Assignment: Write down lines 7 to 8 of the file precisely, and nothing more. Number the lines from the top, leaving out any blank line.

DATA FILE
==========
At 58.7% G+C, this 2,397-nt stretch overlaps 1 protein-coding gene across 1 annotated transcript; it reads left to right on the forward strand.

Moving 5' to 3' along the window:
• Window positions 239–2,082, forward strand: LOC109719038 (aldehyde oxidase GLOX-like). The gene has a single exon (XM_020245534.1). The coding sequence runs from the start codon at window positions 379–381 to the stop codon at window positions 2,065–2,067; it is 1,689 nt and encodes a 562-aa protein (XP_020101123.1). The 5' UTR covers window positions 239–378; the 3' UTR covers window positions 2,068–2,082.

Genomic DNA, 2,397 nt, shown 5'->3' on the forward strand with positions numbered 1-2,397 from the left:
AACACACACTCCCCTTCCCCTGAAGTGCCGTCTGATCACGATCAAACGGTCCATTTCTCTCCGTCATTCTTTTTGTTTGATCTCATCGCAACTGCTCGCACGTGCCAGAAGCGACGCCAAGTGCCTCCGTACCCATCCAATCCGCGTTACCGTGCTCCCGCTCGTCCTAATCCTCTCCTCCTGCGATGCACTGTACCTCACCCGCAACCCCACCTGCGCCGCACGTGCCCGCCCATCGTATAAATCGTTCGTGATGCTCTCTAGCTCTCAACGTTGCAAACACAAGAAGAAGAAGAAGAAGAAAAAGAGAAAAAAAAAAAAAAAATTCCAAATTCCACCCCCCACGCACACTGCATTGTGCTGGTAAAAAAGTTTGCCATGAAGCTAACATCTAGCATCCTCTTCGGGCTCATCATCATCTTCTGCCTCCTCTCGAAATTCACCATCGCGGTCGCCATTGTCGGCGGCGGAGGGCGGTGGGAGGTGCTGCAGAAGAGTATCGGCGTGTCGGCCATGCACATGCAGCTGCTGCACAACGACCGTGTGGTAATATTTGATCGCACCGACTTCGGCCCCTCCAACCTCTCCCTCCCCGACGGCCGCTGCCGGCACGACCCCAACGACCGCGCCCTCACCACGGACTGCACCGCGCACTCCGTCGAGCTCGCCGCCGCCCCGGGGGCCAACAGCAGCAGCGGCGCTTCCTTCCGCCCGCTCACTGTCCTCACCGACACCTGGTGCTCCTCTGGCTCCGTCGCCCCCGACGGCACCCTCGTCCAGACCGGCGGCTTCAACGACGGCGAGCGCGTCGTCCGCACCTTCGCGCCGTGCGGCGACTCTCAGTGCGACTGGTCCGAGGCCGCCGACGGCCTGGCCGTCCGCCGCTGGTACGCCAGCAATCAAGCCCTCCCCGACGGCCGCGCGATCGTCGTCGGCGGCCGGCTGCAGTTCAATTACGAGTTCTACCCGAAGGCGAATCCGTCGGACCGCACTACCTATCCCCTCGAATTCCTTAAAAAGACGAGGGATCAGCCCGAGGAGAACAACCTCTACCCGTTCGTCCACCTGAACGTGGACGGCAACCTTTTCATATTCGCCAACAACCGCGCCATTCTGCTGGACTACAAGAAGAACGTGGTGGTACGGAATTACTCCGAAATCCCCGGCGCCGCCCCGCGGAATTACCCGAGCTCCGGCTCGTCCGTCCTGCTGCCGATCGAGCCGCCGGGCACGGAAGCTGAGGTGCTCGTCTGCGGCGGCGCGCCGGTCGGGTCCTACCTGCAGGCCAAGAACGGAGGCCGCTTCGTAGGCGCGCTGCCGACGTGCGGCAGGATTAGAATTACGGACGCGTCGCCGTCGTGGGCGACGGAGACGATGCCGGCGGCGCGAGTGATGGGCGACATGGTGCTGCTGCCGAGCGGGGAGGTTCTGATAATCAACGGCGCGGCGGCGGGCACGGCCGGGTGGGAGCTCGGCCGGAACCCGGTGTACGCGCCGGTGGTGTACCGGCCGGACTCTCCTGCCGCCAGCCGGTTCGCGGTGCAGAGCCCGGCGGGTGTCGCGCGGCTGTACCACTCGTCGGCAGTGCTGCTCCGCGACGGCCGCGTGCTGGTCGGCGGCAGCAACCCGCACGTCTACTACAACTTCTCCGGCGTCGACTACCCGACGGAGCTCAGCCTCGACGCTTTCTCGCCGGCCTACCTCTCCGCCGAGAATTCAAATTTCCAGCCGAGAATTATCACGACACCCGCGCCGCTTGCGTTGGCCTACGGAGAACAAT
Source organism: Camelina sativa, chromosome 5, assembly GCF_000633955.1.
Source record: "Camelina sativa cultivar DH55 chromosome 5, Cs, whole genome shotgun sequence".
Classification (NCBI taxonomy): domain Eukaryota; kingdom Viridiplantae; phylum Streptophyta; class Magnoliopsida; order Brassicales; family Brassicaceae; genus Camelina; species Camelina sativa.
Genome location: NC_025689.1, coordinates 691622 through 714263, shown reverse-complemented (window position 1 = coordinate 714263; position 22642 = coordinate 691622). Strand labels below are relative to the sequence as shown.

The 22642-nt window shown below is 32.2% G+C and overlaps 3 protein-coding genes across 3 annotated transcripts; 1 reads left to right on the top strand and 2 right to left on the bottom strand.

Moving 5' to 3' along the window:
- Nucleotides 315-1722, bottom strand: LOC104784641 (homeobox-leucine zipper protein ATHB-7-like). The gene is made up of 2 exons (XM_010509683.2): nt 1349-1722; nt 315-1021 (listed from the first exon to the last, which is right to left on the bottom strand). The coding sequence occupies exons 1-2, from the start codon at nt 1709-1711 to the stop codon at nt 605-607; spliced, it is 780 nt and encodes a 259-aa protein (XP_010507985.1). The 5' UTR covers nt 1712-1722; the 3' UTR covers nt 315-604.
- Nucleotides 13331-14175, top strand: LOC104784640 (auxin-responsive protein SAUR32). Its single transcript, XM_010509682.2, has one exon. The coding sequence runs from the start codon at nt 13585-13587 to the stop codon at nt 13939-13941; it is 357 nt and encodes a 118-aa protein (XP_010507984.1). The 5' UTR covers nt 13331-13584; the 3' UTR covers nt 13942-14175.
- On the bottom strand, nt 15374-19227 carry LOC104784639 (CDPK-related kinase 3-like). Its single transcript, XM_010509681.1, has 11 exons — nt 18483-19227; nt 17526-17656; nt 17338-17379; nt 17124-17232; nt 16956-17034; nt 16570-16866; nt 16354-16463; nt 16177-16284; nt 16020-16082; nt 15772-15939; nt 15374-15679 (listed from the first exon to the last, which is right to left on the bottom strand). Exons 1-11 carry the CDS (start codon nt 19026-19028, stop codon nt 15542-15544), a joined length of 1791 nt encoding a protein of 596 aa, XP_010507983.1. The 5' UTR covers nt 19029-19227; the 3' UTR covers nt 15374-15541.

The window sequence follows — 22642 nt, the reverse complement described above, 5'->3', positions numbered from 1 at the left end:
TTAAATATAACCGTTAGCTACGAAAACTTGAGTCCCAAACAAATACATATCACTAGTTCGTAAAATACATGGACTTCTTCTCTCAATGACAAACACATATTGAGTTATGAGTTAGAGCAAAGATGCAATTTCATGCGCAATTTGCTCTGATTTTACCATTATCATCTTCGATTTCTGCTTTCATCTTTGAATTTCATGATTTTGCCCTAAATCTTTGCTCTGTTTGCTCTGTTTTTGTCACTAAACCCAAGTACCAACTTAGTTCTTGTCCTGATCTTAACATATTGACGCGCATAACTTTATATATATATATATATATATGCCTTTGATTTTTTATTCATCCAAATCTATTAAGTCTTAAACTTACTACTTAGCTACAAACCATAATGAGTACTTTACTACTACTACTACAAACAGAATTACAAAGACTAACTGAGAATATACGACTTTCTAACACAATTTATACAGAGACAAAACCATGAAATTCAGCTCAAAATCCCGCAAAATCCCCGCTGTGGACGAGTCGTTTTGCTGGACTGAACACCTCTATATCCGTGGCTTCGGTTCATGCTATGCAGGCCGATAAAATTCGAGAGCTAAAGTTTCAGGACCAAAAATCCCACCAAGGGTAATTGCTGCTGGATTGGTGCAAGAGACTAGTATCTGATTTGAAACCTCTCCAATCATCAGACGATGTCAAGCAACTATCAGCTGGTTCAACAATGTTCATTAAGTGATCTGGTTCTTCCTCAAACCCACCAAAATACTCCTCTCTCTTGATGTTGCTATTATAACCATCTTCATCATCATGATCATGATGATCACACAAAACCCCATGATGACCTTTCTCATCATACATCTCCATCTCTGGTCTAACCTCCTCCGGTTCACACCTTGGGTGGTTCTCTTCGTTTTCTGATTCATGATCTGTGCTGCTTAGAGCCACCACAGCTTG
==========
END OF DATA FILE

Source record: "Camelina sativa cultivar DH55 chromosome 5, Cs, whole genome shotgun sequence".
Classification (NCBI taxonomy): domain Eukaryota; kingdom Viridiplantae; phylum Streptophyta; class Magnoliopsida; order Brassicales; family Brassicaceae; genus Camelina; species Camelina sativa.